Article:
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Lec.5 Gaseous state. Let’s Review Gases at low pressures (gas particles are far apart) have following characteristics: V α 1/P (constant temperature,

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Presentation on theme: "Lec.5 Gaseous state. Let’s Review Gases at low pressures (gas particles are far apart) have following characteristics: V α 1/P (constant temperature,"— Presentation transcript:

1 Lec.5 Gaseous state

2 Let’s Review Gases at low pressures (gas particles are far apart) have following characteristics: V α 1/P (constant temperature, fixed amount of gas) – Boyle’s Law (P1V1=P2V2)T,n V α T (constant pressure, fixed amount of gas) – Charles’ Law (V1/T1=V2/T2)P,n V α n (at constant temperature and pressure) – Avogadro’s Law. Could be written as V = constant. n (linear plot) (V1/n1 =V2/n2)P,T This means that if you double amount of gas molecules, volume would double if pressure is to remain constant.

3 Combining three gas laws given above, we obtain: P1V1/n1T1 = P2V2/n2T2 This is the Ideal Gas Law which approximates the behavior for all gases at atmospheric pressure and becomes increasingly accurate as pressure is decreased. Because PV/nT = constant value (R), the Ideal Gas Law, which explains behavior of ideal/perfect gas, is written as: PV = nRT

4  For a mixture of gases in a container, the total pressure exerted is the sum of the pressures that each gas would exert if it were alone.  for example:  Suppose we take two one-liter flasks, the first filled with O 2 at P=150 mmHg and the second filled with N 2 at P =100 mmHg  If N 2 transferred to the one liter flask containing O 2 the total P of the mixture found to be 250 mmHg.  This observation led Dalton to discover this law:-

5 Definition:"The pressure due to mixture of gases in a definite volume equals the sum of the partial pressure of the of the gases present“ P total = P a +P b +P c +……… P a, P b, P c =partial pressure of gases a, b, c The partial pressure of a gas in a mixture of gases can be calculated from the total P, when number of moles is known. If total volume of V liters have n a.n b, n c moles of gases a, b, c. Total number of moles : n = n a +n b +n c ………..…… (1) According to Dalton's law : P=P a +P b +P c ……..………. (2) For each gas occupying separately total volume V : P a V= n a RT……………. (3) P b V=n b RT……………. (4) P c V=n c RT……………. (5)

6 By adding (3), (4), and (5) (p a +p b +P c ) V= (n a +n b +n c ) RT….. (6) Combining (6), (1), and (2) : PV=n R T………………….……...(7) Dividing (3) by (7): Pa / P = na / n P a = (n a / n) * P where :(n a / n) = mole fraction Then P b = (n b / n) *P P c = (n c / n) * P Partial Pressure = mole fraction * total Pressure

7 Solution: P O2 =112 atm P N2 = ? P H2 =101 atm P total =278 atm P total = P O2 + P N2 + P H2 278 atm = 112 atm atm + P nitrogen P nitrogen = 278 atm - (112 atm atm ) P nitrogen = 65 atm Example 1 : A mixture of oxygen, hydrogen and nitrogen gases exerts a total pressure of 278 atm. If the partial pressures of the oxygen and the hydrogen are 112 atm. and 101 atm. respectively, what would be the partial pressure exerted by the nitrogen.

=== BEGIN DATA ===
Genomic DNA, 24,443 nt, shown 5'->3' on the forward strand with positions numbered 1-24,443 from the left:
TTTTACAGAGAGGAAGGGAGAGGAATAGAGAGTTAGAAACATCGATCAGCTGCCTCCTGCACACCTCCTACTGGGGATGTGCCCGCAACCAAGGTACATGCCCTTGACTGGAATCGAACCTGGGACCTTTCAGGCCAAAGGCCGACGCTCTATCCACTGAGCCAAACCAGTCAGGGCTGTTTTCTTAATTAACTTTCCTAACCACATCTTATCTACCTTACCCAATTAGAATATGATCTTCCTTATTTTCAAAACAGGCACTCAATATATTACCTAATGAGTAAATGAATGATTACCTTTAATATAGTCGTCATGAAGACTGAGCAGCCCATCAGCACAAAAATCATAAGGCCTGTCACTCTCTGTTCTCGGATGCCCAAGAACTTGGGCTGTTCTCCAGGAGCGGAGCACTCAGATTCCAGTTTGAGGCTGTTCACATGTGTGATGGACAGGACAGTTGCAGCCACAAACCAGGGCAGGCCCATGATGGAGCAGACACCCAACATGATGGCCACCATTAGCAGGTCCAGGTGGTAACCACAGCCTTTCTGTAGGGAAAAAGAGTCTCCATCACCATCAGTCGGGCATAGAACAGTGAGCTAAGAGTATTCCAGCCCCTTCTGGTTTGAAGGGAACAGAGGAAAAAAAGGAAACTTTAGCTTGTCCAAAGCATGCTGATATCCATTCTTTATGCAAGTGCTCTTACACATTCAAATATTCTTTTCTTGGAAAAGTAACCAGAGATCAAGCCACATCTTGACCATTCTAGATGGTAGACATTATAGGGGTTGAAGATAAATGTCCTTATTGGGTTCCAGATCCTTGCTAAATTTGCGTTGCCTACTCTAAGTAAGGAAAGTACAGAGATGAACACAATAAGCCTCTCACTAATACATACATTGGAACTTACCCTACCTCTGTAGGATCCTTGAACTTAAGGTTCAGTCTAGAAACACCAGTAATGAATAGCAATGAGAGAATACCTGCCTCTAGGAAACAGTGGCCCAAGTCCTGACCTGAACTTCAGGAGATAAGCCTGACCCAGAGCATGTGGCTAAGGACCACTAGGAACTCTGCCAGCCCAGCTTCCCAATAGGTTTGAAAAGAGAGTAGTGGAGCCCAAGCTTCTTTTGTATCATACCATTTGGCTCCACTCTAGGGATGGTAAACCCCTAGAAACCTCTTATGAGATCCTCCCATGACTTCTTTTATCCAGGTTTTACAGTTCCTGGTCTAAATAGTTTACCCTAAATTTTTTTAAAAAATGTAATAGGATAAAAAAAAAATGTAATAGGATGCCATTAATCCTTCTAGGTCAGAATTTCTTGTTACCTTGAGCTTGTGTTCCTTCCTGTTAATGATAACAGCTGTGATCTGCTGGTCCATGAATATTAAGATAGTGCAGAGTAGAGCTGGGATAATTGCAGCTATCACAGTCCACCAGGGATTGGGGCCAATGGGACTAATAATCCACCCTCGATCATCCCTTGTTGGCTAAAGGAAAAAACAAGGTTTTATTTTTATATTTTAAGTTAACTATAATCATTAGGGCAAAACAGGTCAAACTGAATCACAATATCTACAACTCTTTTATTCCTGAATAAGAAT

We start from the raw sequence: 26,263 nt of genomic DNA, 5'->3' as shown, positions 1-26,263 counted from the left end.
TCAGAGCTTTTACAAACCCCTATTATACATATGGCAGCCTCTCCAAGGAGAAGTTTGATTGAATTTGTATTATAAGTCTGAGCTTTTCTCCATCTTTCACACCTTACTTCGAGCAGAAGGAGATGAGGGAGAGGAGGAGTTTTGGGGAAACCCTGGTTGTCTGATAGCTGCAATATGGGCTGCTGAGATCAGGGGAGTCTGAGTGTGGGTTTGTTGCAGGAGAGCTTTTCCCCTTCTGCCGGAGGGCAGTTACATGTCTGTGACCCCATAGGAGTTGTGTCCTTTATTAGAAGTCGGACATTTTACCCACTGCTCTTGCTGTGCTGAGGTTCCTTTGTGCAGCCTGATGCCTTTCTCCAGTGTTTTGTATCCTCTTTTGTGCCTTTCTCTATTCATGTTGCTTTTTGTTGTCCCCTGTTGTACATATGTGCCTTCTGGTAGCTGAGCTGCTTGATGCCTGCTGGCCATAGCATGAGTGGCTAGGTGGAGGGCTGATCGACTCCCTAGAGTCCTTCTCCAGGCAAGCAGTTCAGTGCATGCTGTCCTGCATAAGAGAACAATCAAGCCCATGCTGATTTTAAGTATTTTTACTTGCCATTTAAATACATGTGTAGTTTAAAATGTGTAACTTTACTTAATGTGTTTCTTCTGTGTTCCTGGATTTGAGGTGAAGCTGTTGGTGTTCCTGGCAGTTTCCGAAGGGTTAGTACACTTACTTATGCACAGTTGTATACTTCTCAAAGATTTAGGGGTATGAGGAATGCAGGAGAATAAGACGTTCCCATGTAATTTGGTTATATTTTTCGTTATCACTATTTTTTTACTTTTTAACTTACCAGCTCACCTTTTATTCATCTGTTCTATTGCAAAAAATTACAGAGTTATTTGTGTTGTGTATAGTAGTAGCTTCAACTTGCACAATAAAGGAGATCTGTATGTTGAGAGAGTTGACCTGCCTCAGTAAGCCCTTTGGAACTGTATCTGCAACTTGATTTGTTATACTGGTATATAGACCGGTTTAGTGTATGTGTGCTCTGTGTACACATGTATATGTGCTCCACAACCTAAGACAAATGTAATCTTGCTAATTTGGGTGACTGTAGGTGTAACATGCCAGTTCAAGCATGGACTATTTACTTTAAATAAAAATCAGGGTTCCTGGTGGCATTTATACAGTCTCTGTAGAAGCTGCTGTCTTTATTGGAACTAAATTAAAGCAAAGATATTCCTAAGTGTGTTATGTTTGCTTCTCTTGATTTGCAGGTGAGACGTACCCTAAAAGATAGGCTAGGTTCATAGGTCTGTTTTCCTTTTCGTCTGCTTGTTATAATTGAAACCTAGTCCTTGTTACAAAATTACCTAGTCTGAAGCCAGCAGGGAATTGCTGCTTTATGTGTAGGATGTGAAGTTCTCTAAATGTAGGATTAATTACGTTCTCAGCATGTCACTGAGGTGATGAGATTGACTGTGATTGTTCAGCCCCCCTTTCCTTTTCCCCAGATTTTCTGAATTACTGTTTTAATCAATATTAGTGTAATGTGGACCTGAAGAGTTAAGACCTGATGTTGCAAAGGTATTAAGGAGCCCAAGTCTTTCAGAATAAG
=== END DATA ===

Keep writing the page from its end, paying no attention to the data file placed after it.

8 GRAHAM'S LAW OF DIFFUSION: "At same temperature and pressure the rate of diffusion of gases are inversely proportional to the square roots of their densities". R 1 / R 2 = √ (d 2 / d 1 ) i.e. at same T, P, if we have two gases the light gas diffuse faster than heavy gas. For gases 1 & 2 R 1, R 2 : rate of diffusion of 1 & 2 d 1, d 2 : densities of 1 & 2 If divide density to density of H 2 D 1, D 2 : relative densities of 1 & 2 D= d / dH 2 R 1 / R 2 =√ (D 2 / D 1 ) M 1, M 2 : molecular weight of 1, 2 M = 2DR 1 / R 2 =√ (M 2 /M 1 )

9 Example (2): How many cm3 of H 2 will diffuse in the same time as 13 cm3 of O 2 diffuses Given: O= 16 H= 1 Solution RH 2 / RO 2 =√(MO 2 /MH 2 ) =√(32 / 2)=4 RH 2 / 13 = 4 RH 2 = 13*4=52cm 3

10  The study of mass relationships in chemical reactions is called stoichiometry. To solve stoichiometry problems, you must first do two very important steps. 1) Write a balanced equation for the reaction. 2) Convert all amounts of products and/or reactants into moles.  The coefficients (or numbers) in front of each reactant and product in the balanced chemical reaction tells you the ratio of how much of each you will react/produce.  For example: the reaction of hydrogen gas (H2) with oxygen gas (O2) to form water (H2O). 2H2 + O2 ---> 2H2O

11 So, we need two molecules of H 2 to react with each one molecule of O 2, and also, that this will form 2 molecules of water. The ratio of H 2 to O 2 to H 2 O is 2 : 1 : 2 Example: If you burn 10 grams of methane, how many grams of CO2 & H 2 O will be produced? (C:12, O:16, H:1) In this reaction, methane gas (CH 4 ) gets burned in oxygen (O 2 ) to form carbon dioxide (CO 2 ) and water vapor (H 2 O). CH 4 + 2O 2 --> CO 2 + 2H 2 O 1mole 2moles Number of moles(n)=Wt/M.wt M.Wt of CH 4 = 12+4*1=16 grams Number of moles of CH 4 =10/16=0.625 moles.  For CO 2 1mole of CH 4 1mole of CO moles ?????

12 Number of moles of CO 2 = moles M.Wt of CO 2 = 12+16*2=44 grams Number of moles(n)=Wt/M.wt Weight of CO 2 = *44=27.5 grams  For H 2 O 1mole of CH 4 2moles of H 2 O moles ????? Number of moles of H 2 O = 1.25 moles M.Wt of H 2 O = 2*1+16 =18 grams Number of moles(n)=Wt/M.wt Weight of H 2 O = 1.25 *18=22.5 grams Important note: Notice that the ratio of moles of CH 4 to CO 2 is 1 to 1, but the ratio of the weights is totally different. Remember, STOICHIOMETRY ONLY WORKS ON MOLES!


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